It isn't even that I find the meretricious gambolings of my less-invested, uh, “colleagues” to be that objectionable.  Belly dance is meant to appeal to the senses, I don't apologize for its sensual nature, and I don't apologize for those who focus more narrowly on one sensual expression than another.  If your primary motivation is to get attention with a skimpy outfit and you want to gracelessly flail in it, I admire your lack of self-consciousness. If doing some nonspecific wiggling enhances your self-esteem or enriches your inner fantasy life, go, sister, go. If you make more money at the the strip club with an I Dream of Jeannie act, I congratulate you on having found a competitive advantage in a difficult line of work.  Even if your intentions are high-minded but you're really just not a very good dancer, I don't want to be a judgmental jerk.  Not everyone's good at everything.

I stumble over the words “I am a belly dancer” because it weighs on my heart to throw my pearls before swine. I consider my work worthy of respect, so I am very tired of raised eyebrows, leers, uncomfortable silences, flustered attempts to not appear closed-minded, and weird uses of “folk dancer” or “empowerment” construed as polite euphemisms. Which isn't to say that everyone's rude or poorly informed. But I don't think I've ever met anyone whose first impression wasn't colored by the assumption of some inherent frivolousness or inconsequentiality.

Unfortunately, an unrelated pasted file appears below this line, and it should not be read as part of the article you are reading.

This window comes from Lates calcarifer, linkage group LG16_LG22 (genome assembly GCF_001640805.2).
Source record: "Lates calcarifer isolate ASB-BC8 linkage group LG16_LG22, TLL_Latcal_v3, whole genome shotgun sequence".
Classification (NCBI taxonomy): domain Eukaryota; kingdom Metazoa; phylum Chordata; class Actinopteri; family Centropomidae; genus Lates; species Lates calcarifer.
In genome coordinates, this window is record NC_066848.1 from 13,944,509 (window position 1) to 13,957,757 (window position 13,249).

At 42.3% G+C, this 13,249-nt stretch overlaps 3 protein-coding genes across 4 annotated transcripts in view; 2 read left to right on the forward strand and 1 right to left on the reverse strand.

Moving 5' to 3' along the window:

And I get it. I understand that, when I identify myself as a belly dancer, all you can do is evaluate the nature of my work, not the work itself. There's no reason why you would arrive at the conclusion that I am creative, thoughtful, meticulous, and highly skilled; that my dances are sophisticated compositions, not a pretense for displays of skin; that my material isn't a genre-bound rehash that depends on borrowed interest from tired stereotypes; that only by the most extreme standards would my costuming be considered salacious or would my movements be considered obscene or vulgar; that my dance aims not to provoke lust, but to charm, to fascinate, to delight.

This is why I have spent the last ten years bending over backwards (in many cases literally), trying to be seen, first and foremost, as an artist. This is why my “dance name” is my name: Autumn Ward. As a concession to befuddled speakers of English as a foreign language, I have sometimes Arabized “Autumn” to “Fatima” (get it? F-Autumn-a?) or conflated my initial, middle name, and surname, “A. Leah Ward” to “Alea al Warda,” but I've never done work that I didn't want full credit for, or that would be enhanced by being left open to one-dimensionalization. This is why I make every dance look different from the last one I created, why I spend so much time on each new piece, and can only show perhaps three new dances in a good year, and in a difficult year complete none. This is why I have a blog dedicated to the critical analysis of each of my YouTube videos. With every entry, I cringe at what I know might seem to be ridiculous self-importance, but I see that people remain oblivious to most of what I am doing until I explicitly spell it out. This is why I am increasingly reluctant to put on a bedleh, the traditional 2-piece bra-and-belt bellydance costume, and why I bristle at characterizations of my style as “cabaret.”